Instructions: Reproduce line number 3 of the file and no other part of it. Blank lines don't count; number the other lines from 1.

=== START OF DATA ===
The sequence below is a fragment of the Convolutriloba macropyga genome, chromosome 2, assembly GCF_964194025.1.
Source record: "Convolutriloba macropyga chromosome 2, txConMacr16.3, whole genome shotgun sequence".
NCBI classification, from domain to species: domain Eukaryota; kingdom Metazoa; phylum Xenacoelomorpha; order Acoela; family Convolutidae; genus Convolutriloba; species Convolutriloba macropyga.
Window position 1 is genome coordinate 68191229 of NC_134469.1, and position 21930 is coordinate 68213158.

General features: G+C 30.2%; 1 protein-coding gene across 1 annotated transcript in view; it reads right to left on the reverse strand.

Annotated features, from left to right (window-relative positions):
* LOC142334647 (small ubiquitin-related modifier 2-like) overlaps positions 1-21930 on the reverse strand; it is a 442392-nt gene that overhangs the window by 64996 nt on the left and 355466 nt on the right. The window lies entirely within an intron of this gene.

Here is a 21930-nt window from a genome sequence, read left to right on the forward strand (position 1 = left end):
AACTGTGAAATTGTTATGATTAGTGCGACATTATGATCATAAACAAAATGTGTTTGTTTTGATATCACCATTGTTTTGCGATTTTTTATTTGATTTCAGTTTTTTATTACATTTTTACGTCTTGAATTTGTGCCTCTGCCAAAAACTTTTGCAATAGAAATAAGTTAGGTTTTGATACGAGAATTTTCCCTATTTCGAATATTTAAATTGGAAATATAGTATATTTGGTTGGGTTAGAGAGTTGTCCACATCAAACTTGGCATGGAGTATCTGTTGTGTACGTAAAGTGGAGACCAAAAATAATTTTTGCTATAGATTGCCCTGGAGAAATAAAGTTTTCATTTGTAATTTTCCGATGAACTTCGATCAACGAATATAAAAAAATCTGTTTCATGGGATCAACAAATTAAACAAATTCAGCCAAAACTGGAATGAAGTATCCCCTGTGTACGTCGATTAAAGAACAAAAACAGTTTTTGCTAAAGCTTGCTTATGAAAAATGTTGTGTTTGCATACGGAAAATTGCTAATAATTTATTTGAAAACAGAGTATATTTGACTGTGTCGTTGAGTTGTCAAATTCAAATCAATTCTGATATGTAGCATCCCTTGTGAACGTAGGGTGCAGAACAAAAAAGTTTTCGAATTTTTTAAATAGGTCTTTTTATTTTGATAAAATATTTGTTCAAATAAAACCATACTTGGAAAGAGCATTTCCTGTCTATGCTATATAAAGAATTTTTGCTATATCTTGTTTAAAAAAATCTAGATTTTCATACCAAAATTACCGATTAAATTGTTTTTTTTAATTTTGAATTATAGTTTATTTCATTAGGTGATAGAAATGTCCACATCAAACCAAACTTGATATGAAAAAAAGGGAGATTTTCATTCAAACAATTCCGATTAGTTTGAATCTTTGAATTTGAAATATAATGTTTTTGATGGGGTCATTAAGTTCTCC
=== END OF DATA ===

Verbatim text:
NCBI classification, from domain to species: domain Eukaryota; kingdom Metazoa; phylum Xenacoelomorpha; order Acoela; family Convolutidae; genus Convolutriloba; species Convolutriloba macropyga.